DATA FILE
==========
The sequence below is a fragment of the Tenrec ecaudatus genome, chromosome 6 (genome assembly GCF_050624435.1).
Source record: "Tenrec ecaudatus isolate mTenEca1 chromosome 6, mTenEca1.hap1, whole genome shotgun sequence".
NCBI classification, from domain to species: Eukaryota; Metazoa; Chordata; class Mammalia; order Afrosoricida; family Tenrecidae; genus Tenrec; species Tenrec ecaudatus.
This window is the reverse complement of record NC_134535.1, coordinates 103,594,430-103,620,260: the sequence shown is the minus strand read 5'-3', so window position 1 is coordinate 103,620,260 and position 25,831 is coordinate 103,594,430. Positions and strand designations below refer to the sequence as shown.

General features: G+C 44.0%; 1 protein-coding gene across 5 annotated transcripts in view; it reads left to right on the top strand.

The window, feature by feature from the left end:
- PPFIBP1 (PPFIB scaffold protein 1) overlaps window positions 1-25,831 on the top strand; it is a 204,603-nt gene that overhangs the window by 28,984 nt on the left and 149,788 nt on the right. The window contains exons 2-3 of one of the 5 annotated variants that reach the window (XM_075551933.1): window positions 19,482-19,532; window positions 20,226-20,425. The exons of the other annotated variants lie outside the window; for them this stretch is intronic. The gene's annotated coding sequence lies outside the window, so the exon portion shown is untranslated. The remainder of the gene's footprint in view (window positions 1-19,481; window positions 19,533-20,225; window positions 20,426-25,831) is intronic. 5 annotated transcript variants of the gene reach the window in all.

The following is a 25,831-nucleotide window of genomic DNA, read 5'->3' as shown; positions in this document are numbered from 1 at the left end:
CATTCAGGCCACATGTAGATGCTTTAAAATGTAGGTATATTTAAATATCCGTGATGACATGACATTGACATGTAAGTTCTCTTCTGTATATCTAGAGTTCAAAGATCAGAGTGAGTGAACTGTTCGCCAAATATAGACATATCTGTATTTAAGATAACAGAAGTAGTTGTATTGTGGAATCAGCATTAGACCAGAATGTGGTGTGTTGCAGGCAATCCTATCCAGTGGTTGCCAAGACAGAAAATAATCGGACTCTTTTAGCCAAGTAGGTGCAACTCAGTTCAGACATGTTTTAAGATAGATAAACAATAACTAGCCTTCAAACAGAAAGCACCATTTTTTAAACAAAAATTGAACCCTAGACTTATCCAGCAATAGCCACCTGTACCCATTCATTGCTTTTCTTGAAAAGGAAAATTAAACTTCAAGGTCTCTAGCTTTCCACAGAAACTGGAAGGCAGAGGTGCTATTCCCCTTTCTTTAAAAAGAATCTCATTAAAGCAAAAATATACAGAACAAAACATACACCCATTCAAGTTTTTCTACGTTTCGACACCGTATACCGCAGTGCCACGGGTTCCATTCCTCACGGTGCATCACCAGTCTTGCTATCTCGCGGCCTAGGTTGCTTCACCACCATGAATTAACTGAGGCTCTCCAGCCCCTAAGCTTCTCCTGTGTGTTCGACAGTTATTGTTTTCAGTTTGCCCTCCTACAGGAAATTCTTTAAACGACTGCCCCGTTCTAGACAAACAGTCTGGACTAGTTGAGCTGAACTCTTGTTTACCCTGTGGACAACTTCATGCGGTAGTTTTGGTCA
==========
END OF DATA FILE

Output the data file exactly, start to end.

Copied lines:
The sequence below is a fragment of the Tenrec ecaudatus genome, chromosome 6 (genome assembly GCF_050624435.1).
Source record: "Tenrec ecaudatus isolate mTenEca1 chromosome 6, mTenEca1.hap1, whole genome shotgun sequence".
NCBI classification, from domain to species: Eukaryota; Metazoa; Chordata; class Mammalia; order Afrosoricida; family Tenrecidae; genus Tenrec; species Tenrec ecaudatus.
This window is the reverse complement of record NC_134535.1, coordinates 103,594,430-103,620,260: the sequence shown is the minus strand read 5'-3', so window position 1 is coordinate 103,620,260 and position 25,831 is coordinate 103,594,430. Positions and strand designations below refer to the sequence as shown.

General features: G+C 44.0%; 1 protein-coding gene across 5 annotated transcripts in view; it reads left to right on the top strand.

The window, feature by feature from the left end:
- PPFIBP1 (PPFIB scaffold protein 1) overlaps window positions 1-25,831 on the top strand; it is a 204,603-nt gene that overhangs the window by 28,984 nt on the left and 149,788 nt on the right. The window contains exons 2-3 of one of the 5 annotated variants that reach the window (XM_075551933.1): window positions 19,482-19,532; window positions 20,226-20,425. The exons of the other annotated variants lie outside the window; for them this stretch is intronic. The gene's annotated coding sequence lies outside the window, so the exon portion shown is untranslated. The remainder of the gene's footprint in view (window positions 1-19,481; window positions 19,533-20,225; window positions 20,426-25,831) is intronic. 5 annotated transcript variants of the gene reach the window in all.

The following is a 25,831-nucleotide window of genomic DNA, read 5'->3' as shown; positions in this document are numbered from 1 at the left end:
CATTCAGGCCACATGTAGATGCTTTAAAATGTAGGTATATTTAAATATCCGTGATGACATGACATTGACATGTAAGTTCTCTTCTGTATATCTAGAGTTCAAAGATCAGAGTGAGTGAACTGTTCGCCAAATATAGACATATCTGTATTTAAGATAACAGAAGTAGTTGTATTGTGGAATCAGCATTAGACCAGAATGTGGTGTGTTGCAGGCAATCCTATCCAGTGGTTGCCAAGACAGAAAATAATCGGACTCTTTTAGCCAAGTAGGTGCAACTCAGTTCAGACATGTTTTAAGATAGATAAACAATAACTAGCCTTCAAACAGAAAGCACCATTTTTTAAACAAAAATTGAACCCTAGACTTATCCAGCAATAGCCACCTGTACCCATTCATTGCTTTTCTTGAAAAGGAAAATTAAACTTCAAGGTCTCTAGCTTTCCACAGAAACTGGAAGGCAGAGGTGCTATTCCCCTTTCTTTAAAAAGAATCTCATTAAAGCAAAAATATACAGAACAAAACATACACCCATTCAAGTTTTTCTACGTTTCGACACCGTATACCGCAGTGCCACGGGTTCCATTCCTCACGGTGCATCACCAGTCTTGCTATCTCGCGGCCTAGGTTGCTTCACCACCATGAATTAACTGAGGCTCTCCAGCCCCTAAGCTTCTCCTGTGTGTTCGACAGTTATTGTTTTCAGTTTGCCCTCCTACAGGAAATTCTTTAAACGACTGCCCCGTTCTAGACAAACAGTCTGGACTAGTTGAGCTGAACTCTTGTTTACCCTGTGGACAACTTCATGCGGTAGTTTTGGTCA